I’ve been thinking a lot these days about various relationships in my life. This morning I went to a lecture by ethicist Michaal Josephson. He included a poem he wrote called, “What Will Matter.”
It’s a poem about what will matter once we’re no longer alive. He asks, “How will the value of your days be measured?”
It has a few stanzas, but one small part jumped out at me when I read it, and again when he recited it.
“What will matter is not how many people you knew, but how many will feel a lasting loss when you’re gone.”
How many people have passed through your life that you still think of every day? Other than the obvious family members, there are quite a few for me – some who are dead, and some who are just missing from my world by choice.
I can honestly say I’ve never ended any relationship of friends, lovers or others without making intense efforts to maintain it. But it becomes ridiculous to continue to put energy into something when its glory days, if there ever were any, are long past.
I’ve never understood the idea of falling out of love with someone, or just not feeling a fondness for a friend that existed earlier. I don’t understand it. I don’t think I ever will. If I loved you at one time in my life, I still do. If we were ever friends, I still want to be friends. I feel a loss that you are not in my life.
In many ways, I’m very childlike in that I initially think others experience the world in the same way I do. But, logically I know from observing the actions of others is that this is not true for them. They do not feel the same loss I do at friendships lost or relationships gone. Regardless, sometimes life insists I let go, and make room for new relationships, even though I feel the loss.
So, how many will feel a lasting loss when I am gone? Or when you are gone? I guess that’s the billion dollar question.
I know I feel a loss for some people who are absent from my life, but it seems there is nothing to do but accept that. Maybe for me the lesson is to be smarter and not put so much energy into obviously waning relationships. I never want to let go. I always think there’s possibility. And I want to continue to build relationship.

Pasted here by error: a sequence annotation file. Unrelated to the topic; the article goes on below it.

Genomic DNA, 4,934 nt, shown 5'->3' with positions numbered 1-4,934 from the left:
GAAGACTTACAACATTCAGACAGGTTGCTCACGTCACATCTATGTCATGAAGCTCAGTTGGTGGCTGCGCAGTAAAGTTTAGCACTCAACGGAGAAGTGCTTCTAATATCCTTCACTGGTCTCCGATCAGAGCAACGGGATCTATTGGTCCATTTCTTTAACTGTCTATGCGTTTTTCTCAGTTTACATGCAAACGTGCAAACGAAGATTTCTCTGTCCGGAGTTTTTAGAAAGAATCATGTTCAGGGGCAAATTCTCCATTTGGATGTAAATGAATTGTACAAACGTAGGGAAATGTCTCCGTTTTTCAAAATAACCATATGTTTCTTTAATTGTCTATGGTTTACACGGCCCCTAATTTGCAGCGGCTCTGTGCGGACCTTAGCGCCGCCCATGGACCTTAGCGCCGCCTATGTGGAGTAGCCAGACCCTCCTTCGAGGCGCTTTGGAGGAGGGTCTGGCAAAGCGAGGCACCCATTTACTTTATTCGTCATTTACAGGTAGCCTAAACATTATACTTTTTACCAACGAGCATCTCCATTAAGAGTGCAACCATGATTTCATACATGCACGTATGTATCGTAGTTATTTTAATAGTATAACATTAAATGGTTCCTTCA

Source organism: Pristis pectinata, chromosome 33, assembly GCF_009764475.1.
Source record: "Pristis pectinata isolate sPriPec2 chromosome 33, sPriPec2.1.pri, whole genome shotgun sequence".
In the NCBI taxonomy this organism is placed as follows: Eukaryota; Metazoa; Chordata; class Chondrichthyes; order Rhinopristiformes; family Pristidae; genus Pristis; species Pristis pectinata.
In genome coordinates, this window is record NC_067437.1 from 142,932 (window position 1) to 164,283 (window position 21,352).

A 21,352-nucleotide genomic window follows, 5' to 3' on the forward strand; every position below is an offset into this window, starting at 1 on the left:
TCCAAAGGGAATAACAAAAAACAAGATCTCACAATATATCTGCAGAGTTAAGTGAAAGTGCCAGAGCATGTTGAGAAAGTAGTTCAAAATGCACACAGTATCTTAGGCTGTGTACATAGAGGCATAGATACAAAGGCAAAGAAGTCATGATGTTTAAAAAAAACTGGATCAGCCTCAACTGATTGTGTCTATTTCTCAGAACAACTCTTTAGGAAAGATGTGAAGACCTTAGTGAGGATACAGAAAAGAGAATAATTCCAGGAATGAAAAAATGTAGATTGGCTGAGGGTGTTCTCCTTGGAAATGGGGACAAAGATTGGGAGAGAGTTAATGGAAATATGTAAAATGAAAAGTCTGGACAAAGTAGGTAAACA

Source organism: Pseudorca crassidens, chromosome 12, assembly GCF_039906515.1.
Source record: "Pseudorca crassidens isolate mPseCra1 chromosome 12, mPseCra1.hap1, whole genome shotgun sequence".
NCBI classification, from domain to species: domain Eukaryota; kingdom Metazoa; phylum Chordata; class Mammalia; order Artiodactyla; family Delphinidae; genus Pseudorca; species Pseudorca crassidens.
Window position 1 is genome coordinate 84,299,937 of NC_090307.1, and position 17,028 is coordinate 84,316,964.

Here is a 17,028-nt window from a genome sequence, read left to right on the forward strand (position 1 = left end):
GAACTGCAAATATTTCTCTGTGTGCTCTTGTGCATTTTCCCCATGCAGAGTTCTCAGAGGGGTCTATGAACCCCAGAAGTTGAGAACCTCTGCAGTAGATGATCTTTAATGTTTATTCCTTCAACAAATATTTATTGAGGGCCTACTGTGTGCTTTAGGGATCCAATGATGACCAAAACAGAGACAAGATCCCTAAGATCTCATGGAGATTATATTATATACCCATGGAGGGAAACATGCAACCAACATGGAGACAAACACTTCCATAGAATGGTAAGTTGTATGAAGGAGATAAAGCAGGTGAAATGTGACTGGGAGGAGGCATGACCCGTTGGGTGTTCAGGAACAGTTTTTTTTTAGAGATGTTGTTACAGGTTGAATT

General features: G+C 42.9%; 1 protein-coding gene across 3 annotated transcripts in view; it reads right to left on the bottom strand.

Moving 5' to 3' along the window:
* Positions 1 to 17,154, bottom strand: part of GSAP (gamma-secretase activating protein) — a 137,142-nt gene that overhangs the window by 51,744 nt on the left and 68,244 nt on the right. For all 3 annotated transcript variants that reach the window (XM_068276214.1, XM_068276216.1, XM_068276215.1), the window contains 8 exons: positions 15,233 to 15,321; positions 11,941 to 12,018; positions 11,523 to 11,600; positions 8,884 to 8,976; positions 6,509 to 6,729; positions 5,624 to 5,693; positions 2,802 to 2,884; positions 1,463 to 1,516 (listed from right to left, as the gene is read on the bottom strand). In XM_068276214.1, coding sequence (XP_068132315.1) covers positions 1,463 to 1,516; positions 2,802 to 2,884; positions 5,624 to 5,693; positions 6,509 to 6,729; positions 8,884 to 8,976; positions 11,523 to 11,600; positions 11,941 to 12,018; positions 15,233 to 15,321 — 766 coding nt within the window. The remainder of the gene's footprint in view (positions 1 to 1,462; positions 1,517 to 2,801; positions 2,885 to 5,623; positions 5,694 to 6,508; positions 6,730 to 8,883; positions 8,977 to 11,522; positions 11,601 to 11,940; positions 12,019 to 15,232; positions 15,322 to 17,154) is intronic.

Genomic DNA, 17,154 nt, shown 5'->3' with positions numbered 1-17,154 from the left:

Sometimes I feel as though I must be the only person on the planet who holds onto a 40 year old postcard, written by an elderly neighbor lady to a young girl. But, those few lines, no doubt written in haste, capture a moment. There’s a wedding – I hope they’re still happy; a note that she hopes Johnny is okay – a reference to a young man’s health issue that was a tremendous concern; a card from Niagra Falls that reminds me of a trip with people I love that I had no idea would happen when that card was received.
I remember visiting Mrs. Wildharber. Hers was one of the two houses close enough to walk to when I was a kid. It was her husband, Clyde, who drove my mother to the hospital in the middle of a blizzard when she went into labor with me and my parents’ vehicle wouldn’t start.
She was so very kind to me. At various times she arranged for a state legislator to write me a letter, gifted me with knick knacks I was drawn to, and she talked to me – in person and on a postcard.
Was Mrs. Wildharber someone I was really close to? No. But she was someone who mattered in my life. I wanted to be with her more than Mama allowed. I guess even as a child I was seeking relationships with people, wanting conversation, a different world view.
I still want those things, but they seem harder to find. Thankfully, I have room to carry memories of Mrs. Wildharber and many other important people who’ve played on the stage of my life. And I do feel the loss, but it seems there’s no other option..
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